Presentation #203.09 in the session The Martian Upper Atmosphere.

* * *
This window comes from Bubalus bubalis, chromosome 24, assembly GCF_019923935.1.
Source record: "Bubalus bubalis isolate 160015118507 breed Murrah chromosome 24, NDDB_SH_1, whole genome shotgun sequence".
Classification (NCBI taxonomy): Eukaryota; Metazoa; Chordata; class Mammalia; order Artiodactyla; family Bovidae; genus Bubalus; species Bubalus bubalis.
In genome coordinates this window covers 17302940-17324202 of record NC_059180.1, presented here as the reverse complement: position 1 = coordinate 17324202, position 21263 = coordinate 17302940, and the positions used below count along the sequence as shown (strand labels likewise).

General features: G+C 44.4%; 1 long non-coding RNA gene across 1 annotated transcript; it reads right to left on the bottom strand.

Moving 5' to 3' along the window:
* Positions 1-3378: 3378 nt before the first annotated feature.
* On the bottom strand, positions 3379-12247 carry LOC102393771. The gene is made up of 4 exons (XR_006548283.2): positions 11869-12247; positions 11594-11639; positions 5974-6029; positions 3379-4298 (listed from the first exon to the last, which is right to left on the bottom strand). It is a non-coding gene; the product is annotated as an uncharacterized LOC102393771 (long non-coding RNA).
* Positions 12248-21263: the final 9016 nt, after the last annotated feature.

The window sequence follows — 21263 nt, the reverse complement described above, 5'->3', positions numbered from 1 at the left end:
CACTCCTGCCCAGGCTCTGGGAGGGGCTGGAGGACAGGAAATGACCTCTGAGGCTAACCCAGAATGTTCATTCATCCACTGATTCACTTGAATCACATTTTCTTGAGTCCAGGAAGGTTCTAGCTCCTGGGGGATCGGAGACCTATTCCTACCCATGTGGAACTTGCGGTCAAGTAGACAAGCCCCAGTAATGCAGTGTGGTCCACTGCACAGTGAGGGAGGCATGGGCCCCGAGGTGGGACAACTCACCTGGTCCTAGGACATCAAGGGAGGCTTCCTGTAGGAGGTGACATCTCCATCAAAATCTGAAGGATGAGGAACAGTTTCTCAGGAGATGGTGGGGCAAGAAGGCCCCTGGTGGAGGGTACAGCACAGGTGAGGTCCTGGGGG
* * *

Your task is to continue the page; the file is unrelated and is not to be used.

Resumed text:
Bimonthly campaigns of nightside stellar occultation observations carried out by the Imaging Ultraviolet Spectrograph (IUVS) instrument on board the MAVEN spacecraft allow us to retrieve vertical profiles of Martian ozone abundance using an ozone absorption band centred at 255 nm (the ‘Hartley Band’). At the same time, systematic offsets in spectral absorption and slope between 200 and 300 nm respectively allow us to constrain vertical profiles of aerosol optical depth together with the size distribution of sub-micron aerosol particles to first order. The spatial and temporal distribution of these observations allow us to search for longitudinal variations in these profiles that can be fully decoupled from other seasonal, latitudinal and diurnal variations. We expand on the work of Gröller et al. (2018, J. Geophys. Res. Planets 123, 1449–1483) to produce vertical profiles of mesospheric ozone local density covering a period from Martian years 32 to 36, filtering out false detections using an approach based on Teanby et al. (2019, Icarus 319, 86–98). Although we find that longitudinal variations in ozone are generally small, we do find some significant perturbations particularly in southern mid-latitudes, possibly a result of the presence of a polar vortex, as well as at latitudes in which significant longitudinal variations of aerosol are present. We also monitor the presence of detached aerosol layers in the data, and observe longitudinal wave structures together with a class of aerosol layers that are only present during perihelion.